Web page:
Posted: September 14th, 2015 | By: Lindsey Gallinek
Students and guests gathered in Adjunct Professor Don Vaughan’s State and Local Government class on Monday, Sept. 14, to hear from Susie’s Hope founder Donna Lawrence and Assistant District Attorney Chris Parrish. Students learned about Susie’s Law, a 2010 North Carolina law that enforced tougher sentences on perpetrators accused of animal cruelty. Susie, the dog that prompted this change, was also in attendance.
In August of 2009, Susie was found in a park in Greensboro, North Carolina, where she had been left to die after being severely beaten and set on fire. Susie was discovered 10 days after the incident occurred with no food or water. She was placed in foster care and underwent multiple operations for months. It was during her time in foster care that Donna Lawrence started caring for Susie on the weekends.
“I felt that we were kindred spirits and had a lot in common,” Lawrence said. “She brought a lot of healing into my life because I was attacked by a pit bull a year earlier.” Lawrence later adopted Susie.
Chris Parrish, the Assistant District Attorney who later prosecuted the case, came to Lawrence’s salon and mentioned that there were no laws in North Carolina to protect animals. That’s when Professor Vaughan, a member in the North Carolina Senate at the time, intervened.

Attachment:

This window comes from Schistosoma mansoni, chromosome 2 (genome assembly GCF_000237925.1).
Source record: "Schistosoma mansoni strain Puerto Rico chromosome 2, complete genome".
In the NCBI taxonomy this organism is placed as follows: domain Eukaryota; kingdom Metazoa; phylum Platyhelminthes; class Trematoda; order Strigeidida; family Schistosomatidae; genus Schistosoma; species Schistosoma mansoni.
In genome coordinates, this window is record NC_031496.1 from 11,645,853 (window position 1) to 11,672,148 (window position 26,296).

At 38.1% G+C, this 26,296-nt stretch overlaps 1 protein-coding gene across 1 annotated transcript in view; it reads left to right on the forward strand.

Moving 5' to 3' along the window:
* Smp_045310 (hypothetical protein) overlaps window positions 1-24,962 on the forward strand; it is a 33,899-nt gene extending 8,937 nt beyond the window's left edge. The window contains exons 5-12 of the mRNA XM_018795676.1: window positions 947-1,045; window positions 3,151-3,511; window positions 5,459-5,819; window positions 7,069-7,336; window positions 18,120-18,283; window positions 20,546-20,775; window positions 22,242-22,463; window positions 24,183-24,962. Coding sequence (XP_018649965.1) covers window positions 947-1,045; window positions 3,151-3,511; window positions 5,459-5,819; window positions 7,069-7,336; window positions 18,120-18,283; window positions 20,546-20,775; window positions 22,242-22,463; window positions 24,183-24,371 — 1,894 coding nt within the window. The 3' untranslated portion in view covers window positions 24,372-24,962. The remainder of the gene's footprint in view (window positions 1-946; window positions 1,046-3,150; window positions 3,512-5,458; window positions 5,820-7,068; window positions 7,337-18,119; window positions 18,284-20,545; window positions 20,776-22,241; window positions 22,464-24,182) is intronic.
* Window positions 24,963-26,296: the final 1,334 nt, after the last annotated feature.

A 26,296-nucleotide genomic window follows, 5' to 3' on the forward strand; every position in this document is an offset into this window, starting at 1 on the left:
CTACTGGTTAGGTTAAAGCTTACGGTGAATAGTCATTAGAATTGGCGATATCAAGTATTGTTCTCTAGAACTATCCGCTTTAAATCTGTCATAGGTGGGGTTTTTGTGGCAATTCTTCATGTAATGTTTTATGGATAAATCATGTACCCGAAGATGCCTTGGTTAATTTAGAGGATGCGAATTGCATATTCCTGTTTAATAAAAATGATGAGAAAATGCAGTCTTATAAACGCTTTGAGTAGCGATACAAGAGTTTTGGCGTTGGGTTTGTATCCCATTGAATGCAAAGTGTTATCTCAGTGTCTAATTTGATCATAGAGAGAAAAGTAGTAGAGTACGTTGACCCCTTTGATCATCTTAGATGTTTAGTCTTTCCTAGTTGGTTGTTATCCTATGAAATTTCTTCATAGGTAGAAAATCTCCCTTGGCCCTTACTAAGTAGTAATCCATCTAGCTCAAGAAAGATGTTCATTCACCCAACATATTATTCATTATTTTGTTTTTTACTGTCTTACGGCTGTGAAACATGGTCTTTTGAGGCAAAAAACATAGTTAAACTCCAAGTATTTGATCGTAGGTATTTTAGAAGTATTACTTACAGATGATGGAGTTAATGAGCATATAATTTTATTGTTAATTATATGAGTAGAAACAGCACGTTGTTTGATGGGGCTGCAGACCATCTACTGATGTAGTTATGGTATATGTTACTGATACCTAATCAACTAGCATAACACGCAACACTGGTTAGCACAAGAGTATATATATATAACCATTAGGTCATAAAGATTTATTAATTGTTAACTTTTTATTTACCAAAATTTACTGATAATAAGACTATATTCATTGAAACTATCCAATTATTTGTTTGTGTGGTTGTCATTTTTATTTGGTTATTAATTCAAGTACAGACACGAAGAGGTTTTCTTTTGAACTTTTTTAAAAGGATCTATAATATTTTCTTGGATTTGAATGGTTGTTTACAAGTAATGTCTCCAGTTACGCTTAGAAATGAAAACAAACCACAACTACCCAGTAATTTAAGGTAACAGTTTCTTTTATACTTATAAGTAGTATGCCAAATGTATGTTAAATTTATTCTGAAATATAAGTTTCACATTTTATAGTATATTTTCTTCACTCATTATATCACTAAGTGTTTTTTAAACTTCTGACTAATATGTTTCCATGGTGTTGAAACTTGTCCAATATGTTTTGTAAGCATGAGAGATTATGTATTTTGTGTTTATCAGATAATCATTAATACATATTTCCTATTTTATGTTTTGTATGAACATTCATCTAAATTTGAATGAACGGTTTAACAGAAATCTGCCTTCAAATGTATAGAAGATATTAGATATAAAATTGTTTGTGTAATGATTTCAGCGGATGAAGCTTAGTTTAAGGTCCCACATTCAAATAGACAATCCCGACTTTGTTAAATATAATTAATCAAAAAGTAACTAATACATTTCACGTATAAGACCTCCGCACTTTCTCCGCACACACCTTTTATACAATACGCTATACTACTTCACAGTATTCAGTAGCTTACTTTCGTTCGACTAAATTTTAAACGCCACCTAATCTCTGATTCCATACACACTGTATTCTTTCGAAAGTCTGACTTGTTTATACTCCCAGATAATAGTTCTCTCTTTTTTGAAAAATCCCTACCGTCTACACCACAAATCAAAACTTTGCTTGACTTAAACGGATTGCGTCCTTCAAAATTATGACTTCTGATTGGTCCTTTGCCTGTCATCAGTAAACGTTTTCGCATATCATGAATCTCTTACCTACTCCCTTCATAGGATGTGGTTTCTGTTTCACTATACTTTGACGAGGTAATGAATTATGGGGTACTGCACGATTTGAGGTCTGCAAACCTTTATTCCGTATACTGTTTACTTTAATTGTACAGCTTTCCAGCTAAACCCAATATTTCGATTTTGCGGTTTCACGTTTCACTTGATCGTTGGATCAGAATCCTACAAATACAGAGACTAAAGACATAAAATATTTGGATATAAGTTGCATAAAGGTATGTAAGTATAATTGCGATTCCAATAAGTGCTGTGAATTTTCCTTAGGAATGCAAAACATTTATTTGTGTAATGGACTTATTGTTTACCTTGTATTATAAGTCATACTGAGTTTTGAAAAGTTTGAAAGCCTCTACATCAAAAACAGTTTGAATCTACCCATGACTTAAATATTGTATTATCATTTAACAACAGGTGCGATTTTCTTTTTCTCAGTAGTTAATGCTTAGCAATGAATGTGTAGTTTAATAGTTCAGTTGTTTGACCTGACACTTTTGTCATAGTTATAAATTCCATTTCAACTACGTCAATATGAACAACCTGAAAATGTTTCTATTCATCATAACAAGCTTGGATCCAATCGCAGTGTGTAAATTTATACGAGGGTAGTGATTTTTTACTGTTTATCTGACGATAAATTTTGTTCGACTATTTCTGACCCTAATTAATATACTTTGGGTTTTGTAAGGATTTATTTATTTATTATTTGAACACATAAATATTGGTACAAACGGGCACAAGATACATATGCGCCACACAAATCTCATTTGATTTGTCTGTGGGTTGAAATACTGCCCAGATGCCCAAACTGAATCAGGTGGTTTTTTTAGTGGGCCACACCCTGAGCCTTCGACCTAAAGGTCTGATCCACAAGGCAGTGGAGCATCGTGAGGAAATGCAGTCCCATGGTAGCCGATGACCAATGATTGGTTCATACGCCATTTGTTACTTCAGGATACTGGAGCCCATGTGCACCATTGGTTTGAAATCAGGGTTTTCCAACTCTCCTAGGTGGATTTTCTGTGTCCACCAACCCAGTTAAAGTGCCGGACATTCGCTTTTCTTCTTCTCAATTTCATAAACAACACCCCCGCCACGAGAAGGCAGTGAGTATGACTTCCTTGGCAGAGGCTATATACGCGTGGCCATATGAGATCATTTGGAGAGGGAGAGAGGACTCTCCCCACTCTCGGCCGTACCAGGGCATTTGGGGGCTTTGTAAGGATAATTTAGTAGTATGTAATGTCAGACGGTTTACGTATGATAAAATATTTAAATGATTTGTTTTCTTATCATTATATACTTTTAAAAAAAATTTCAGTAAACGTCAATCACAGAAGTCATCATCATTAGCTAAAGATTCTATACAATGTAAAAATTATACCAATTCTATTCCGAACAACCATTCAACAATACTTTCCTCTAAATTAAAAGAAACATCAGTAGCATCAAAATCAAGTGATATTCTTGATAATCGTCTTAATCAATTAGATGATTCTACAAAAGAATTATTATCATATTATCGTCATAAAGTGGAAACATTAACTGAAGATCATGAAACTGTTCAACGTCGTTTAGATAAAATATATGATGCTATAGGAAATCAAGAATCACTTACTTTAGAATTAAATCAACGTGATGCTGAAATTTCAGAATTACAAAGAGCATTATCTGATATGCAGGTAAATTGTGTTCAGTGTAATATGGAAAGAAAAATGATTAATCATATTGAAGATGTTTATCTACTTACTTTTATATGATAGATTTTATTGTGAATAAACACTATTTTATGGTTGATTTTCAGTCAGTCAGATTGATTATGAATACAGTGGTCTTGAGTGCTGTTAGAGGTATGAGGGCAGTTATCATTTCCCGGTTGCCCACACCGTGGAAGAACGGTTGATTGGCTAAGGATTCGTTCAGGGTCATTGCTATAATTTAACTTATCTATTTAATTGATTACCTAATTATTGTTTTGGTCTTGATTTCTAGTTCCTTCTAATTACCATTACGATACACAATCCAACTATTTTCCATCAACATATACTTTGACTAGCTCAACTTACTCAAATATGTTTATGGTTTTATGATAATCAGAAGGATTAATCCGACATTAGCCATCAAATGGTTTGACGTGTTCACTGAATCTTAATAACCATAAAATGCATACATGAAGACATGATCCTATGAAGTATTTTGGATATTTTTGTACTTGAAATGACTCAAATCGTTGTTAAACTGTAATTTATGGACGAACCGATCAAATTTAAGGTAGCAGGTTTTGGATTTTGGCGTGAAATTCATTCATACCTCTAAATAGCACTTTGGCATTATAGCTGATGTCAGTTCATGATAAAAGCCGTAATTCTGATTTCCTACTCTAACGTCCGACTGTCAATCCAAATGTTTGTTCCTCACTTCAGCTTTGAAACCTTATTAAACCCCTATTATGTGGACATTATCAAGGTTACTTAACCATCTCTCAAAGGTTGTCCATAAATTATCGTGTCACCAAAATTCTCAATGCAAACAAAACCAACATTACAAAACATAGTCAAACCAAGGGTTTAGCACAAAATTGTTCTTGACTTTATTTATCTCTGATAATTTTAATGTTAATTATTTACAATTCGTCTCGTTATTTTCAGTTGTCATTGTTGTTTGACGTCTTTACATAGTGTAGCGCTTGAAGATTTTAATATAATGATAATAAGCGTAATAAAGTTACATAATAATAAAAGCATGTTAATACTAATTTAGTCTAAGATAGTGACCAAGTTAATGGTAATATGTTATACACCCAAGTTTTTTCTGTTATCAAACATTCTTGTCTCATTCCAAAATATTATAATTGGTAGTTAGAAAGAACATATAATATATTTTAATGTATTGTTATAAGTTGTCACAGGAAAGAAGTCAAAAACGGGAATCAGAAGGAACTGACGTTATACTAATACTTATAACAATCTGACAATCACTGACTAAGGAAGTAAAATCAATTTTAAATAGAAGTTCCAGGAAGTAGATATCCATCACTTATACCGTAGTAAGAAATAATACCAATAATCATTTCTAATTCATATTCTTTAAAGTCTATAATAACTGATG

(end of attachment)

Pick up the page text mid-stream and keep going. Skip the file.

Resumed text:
“I will never forget what Don said to me,” Lawrence said. “The laws in North Carolina have never been changed in 100 years, it is time we change them.”
After guests learned about Susie’s story, Professor Vaughan discussed the legislative process that must occur in order for a bill to be passed.
“A Representative or Senator comes in and introduces the idea and then the bill is read on the floor,” Professor Vaughan said. “It then gets assigned, because of the nature of the bill. I got [Susie’s Law] assigned to my committee so I could shepherd it through.”
The bill went through the Senate, 50-0, and once it was passed, everyone met at the Governor’s mansion to sign the bill and seal it with Susie’s pawprint. The law allowed offenders to now receive jail time for their actions.
“The felony of animal cruelty was the lowest-level felony in the state,” District Attorney Parrish said. “The offender could not receive active jail time. Susie’s law elevated the law from a class I felony to Class H.”
Even though Susie’s Law was passed, Donna Lawrence did not stop her fight. That is why she founded Susie’s Hope, a non-profit organization that strives to educate both kids and adults about animal cruelty.
“We thought it would be great to have a national movement in order to educate kids,” Lawrence said. “I started Susie’s Hope and we educate [kids] on the law and talk to them about animal safety.”
After Lawrence had finished talking about the impact the law has made in North Carolina, the law students had the opportunity to ask questions.
“This class is great for taking so much of what we have learned in law school and showing us how the practical effects of what we learn to apply outside of the classroom,” Bradley Setzer (’16) said.